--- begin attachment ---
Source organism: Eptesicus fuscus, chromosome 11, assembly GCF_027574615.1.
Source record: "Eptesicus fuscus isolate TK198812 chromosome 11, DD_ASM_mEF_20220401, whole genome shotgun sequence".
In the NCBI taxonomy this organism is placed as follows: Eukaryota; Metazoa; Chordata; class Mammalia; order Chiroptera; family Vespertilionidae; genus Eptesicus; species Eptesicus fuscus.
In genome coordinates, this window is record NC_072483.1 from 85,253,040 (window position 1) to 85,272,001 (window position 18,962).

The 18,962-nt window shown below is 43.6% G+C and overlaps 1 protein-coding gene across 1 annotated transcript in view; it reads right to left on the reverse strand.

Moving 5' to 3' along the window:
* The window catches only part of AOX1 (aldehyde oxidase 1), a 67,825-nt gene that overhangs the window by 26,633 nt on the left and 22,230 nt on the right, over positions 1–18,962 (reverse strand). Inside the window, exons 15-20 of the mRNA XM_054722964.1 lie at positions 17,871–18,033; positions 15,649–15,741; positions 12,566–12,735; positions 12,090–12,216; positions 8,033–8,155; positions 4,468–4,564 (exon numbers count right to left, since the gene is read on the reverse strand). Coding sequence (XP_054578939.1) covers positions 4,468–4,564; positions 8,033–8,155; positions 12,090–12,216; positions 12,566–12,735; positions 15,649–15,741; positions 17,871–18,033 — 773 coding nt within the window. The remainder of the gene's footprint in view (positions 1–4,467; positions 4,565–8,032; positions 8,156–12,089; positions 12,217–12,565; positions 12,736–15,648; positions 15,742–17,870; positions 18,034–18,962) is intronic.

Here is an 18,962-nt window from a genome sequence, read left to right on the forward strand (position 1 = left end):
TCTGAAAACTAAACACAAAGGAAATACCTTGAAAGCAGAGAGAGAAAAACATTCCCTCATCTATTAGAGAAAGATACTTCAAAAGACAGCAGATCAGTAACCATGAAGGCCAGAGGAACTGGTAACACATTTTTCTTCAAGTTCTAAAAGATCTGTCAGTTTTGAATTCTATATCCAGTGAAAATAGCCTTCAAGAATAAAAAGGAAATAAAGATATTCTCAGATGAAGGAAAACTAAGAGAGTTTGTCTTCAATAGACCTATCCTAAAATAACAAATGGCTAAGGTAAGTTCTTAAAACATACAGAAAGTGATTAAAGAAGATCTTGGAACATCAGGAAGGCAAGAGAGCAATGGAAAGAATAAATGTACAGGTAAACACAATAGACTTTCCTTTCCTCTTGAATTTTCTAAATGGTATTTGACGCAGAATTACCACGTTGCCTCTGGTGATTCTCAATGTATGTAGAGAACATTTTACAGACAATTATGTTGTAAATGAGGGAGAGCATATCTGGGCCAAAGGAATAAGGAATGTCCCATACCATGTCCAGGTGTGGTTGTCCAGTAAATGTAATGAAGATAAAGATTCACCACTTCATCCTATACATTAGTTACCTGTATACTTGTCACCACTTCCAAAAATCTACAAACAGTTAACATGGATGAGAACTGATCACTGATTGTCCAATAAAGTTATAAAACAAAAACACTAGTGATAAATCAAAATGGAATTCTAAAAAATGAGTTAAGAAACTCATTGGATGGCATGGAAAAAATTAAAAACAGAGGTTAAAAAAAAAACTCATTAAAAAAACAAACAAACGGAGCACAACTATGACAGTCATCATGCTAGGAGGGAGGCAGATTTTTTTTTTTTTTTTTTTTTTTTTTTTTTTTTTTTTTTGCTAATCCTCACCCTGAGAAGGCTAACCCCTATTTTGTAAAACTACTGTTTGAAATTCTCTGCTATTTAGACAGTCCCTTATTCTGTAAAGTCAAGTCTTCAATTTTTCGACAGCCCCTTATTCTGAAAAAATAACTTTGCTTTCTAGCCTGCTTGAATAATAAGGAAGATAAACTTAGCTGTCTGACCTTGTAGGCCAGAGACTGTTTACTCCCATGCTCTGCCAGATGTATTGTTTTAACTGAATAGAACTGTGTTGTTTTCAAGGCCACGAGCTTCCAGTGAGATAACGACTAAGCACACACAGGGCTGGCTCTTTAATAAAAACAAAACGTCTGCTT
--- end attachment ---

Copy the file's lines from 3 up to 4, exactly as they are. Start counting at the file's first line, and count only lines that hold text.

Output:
In the NCBI taxonomy this organism is placed as follows: Eukaryota; Metazoa; Chordata; class Mammalia; order Chiroptera; family Vespertilionidae; genus Eptesicus; species Eptesicus fuscus.
In genome coordinates, this window is record NC_072483.1 from 85,253,040 (window position 1) to 85,272,001 (window position 18,962).